It wasn’t long ago that nearly 10,000 infant children died each year from unknown causes in the United States. Even now the phenomenon, still known as “Sudden Infant Death Syndrome” or SIDS, remains baffling to doctors.
But thanks to a nationwide publicity campaign that began some two decades ago, SIDS deaths are down more than 50%. Many parents have learned to avoid the most glaring risks – laying their children down on their stomachs to sleep, or placing too many loose blankets or pieces of clothing in their child’s crib.
Yet SIDS persists, largely because no single factor seems to explain how perfectly healthy babies can be alive and smiling at their bedtime but then expire without obvious warning or sign of distress, often by the next morning.
Accidental suffocation was long thought to be the primary cause. Some parents or their child’s caretaker mistakenly believed that a child might choke on its own vomit if it were placed on its back to sleep. In fact, the real risk was having its face buried in the soft bottom of its crib, leaving it unable to breathe. Children could also crawl under the covers of a blanket unable to escape, fatally limiting their oxygen intake during sleep.
About half of all SIDS deaths are thought to happen this way. That may be why the 1990s SIDS campaign, called “Back to Sleep,” was able to reduce the mortality rate by about the same percentage. But it hasn’t solved the riddle of SIDS. In fact, in polls, a shockingly high number of parents, especially African-Americans and Native Americans, still say they believe that children are safer sleeping on their stomachs – largely due to folk wisdom or inherited child-rearing practices. If those parents are still engaged in risky infant sleep practices, why do such a small percentage of their children die from SIDS?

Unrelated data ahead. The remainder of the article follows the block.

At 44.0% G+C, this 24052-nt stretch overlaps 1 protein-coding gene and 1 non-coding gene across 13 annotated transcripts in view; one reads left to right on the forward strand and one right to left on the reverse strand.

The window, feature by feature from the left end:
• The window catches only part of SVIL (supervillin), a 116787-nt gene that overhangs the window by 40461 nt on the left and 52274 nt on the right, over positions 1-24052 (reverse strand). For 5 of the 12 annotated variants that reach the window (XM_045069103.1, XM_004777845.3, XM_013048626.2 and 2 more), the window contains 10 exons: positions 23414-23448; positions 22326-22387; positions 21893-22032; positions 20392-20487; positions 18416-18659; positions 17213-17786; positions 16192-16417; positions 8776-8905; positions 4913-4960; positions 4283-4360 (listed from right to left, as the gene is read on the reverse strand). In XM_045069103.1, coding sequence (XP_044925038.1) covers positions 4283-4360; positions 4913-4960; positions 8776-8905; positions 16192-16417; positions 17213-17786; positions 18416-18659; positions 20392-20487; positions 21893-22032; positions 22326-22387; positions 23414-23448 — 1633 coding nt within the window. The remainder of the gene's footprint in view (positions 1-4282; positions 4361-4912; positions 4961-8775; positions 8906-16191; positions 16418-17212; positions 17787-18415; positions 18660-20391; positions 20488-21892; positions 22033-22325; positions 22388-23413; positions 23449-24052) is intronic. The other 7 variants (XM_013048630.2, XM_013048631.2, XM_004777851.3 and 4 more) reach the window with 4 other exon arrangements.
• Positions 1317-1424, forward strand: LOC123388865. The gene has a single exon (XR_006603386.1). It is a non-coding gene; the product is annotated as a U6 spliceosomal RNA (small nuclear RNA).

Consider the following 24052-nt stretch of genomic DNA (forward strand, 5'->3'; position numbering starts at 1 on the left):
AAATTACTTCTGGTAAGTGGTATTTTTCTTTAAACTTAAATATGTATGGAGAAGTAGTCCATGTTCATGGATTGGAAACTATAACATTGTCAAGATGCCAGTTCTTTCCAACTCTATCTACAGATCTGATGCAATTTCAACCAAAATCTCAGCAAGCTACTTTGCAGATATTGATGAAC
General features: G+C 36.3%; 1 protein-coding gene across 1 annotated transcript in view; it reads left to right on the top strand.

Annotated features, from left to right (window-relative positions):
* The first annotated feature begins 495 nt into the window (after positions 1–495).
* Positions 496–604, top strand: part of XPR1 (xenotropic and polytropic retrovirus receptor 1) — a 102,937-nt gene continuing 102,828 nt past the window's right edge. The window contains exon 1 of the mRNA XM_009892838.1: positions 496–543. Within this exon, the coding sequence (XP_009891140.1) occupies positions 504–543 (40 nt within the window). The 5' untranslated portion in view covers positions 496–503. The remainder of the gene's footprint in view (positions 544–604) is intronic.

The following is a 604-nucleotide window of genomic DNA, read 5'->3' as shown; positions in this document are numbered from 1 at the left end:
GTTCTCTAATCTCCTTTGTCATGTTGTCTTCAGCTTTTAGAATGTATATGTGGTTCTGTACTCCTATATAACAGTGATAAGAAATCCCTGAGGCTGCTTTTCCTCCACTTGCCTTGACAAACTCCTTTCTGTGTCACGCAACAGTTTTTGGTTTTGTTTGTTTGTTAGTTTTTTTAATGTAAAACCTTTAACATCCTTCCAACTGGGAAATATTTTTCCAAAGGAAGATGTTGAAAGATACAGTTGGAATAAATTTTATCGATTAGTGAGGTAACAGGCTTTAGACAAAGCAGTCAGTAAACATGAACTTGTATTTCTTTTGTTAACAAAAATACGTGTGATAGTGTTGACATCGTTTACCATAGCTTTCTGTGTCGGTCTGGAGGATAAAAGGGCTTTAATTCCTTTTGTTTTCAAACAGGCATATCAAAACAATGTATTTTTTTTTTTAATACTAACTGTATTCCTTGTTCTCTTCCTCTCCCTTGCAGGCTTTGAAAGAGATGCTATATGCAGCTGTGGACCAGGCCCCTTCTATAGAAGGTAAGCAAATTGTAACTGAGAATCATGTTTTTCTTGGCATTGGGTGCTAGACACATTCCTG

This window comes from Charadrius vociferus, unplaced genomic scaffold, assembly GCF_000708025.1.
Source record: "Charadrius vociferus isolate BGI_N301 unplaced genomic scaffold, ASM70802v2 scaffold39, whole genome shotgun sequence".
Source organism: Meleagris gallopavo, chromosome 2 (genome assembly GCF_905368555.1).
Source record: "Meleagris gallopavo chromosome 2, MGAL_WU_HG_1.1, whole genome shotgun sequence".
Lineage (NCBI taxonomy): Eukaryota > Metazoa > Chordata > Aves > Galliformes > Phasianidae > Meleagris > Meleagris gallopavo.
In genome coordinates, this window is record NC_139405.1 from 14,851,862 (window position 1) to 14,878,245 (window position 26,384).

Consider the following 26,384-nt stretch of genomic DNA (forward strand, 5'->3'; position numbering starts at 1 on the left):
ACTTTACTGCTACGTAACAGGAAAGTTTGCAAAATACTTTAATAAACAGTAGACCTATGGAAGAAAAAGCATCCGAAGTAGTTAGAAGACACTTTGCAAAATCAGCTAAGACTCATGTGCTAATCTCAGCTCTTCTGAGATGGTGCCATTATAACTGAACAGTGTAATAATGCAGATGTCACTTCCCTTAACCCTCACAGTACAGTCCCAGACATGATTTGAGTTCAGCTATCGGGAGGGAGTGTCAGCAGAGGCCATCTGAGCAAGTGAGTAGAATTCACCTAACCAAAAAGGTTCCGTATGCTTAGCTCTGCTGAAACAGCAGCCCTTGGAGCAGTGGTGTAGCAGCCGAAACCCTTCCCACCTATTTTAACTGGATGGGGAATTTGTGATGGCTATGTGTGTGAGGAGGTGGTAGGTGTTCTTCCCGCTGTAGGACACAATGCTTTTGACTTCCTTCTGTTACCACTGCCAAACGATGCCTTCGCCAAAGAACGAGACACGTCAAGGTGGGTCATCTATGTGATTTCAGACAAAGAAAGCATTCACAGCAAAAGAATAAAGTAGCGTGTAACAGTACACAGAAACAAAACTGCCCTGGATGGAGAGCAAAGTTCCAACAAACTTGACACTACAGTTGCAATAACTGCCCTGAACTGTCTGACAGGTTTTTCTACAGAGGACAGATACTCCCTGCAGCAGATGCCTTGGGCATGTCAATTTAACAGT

The obvious answer is that other factors are at play – it’s just not clear what they are. For example, SIDS deaths are more likely to occur in colder climates, possibly due to a mild cold or upper respiratory infection occurring in infants with weakened immune systems. Nervous system dysfunction – either in the brain stem or in more peripheral areas — may also be a factor, as well as an abnormally large brain size (not resulting from simple edema or cerebral abnormalities). Maternal diet, vitamins, and breastfeeding have also been investigated and some degree of correlation has been found in each case.
In the end though, these explanations still largely amount to just medical speculation. Despite a spate of scientific studies, doctors are really no closer to understanding with certainty why SIDS appears when it does, and therefore, what preventative measures, besides sleep position, can reduce mortality.
However, a breakthrough of sorts may be on the horizon. In October 2017, researchers at the University of Adelaide found strong evidence of a link between SIDS deaths and abnormalities in brain transmitters in infant boys born prematurely. The brain transmitters which control neck movements and breathing were found to be unusually weak in a subset of cases which could explain why some male babies sleeping on their stomachs are unable to respond to breathing challenges by adjusting their head position, and instead, suffocate.
The sample of cases tested – just 55 – was small, but the correlation found was stronger than any previously tested for. It’s a small breakthrough, but it demonstrates clearly that certain classes of babies – male “preemies” – are more vulnerable.
What can be done? Not much, at present. The interaction of chemicals that leads to the specific neurotransmitter vulnerabilities detected is complex. Not all male infants, even those born prematurely, are vulnerable Future research is needed to develop the screening techniques or biomarkers to identify the infants who may be specifically at risk of SIDS.
It’s a start, though, and offers hope to parents that suffer one of the most devastating guilt-inducing losses imaginable – sometimes blaming themselves but in the end not really knowing what, if anything, they might have done to prevent it.